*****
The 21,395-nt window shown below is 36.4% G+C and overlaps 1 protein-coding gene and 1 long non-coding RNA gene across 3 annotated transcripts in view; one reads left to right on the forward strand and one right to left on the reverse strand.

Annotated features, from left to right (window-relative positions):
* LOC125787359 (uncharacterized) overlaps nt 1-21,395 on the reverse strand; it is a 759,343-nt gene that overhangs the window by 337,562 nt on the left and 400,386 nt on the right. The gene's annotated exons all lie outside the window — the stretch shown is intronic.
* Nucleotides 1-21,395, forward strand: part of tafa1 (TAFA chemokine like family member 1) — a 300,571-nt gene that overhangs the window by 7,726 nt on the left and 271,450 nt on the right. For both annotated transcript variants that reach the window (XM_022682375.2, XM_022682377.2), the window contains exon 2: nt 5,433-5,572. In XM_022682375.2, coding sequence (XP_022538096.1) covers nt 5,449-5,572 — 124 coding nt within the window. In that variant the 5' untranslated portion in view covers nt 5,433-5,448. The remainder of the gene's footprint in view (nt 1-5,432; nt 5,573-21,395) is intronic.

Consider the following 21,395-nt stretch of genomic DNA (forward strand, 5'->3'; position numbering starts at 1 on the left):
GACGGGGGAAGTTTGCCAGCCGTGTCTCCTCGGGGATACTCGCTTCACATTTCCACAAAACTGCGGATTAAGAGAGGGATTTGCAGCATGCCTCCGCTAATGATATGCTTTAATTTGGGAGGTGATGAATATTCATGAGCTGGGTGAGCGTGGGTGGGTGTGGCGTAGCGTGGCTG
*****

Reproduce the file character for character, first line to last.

The 21,395-nt window shown below is 36.4% G+C and overlaps 1 protein-coding gene and 1 long non-coding RNA gene across 3 annotated transcripts in view; one reads left to right on the forward strand and one right to left on the reverse strand.

Annotated features, from left to right (window-relative positions):
* LOC125787359 (uncharacterized) overlaps nt 1-21,395 on the reverse strand; it is a 759,343-nt gene that overhangs the window by 337,562 nt on the left and 400,386 nt on the right. The gene's annotated exons all lie outside the window — the stretch shown is intronic.
* Nucleotides 1-21,395, forward strand: part of tafa1 (TAFA chemokine like family member 1) — a 300,571-nt gene that overhangs the window by 7,726 nt on the left and 271,450 nt on the right. For both annotated transcript variants that reach the window (XM_022682375.2, XM_022682377.2), the window contains exon 2: nt 5,433-5,572. In XM_022682375.2, coding sequence (XP_022538096.1) covers nt 5,449-5,572 — 124 coding nt within the window. In that variant the 5' untranslated portion in view covers nt 5,433-5,448. The remainder of the gene's footprint in view (nt 1-5,432; nt 5,573-21,395) is intronic.

Consider the following 21,395-nt stretch of genomic DNA (forward strand, 5'->3'; position numbering starts at 1 on the left):
GACGGGGGAAGTTTGCCAGCCGTGTCTCCTCGGGGATACTCGCTTCACATTTCCACAAAACTGCGGATTAAGAGAGGGATTTGCAGCATGCCTCCGCTAATGATATGCTTTAATTTGGGAGGTGATGAATATTCATGAGCTGGGTGAGCGTGGGTGGGTGTGGCGTAGCGTGGCTG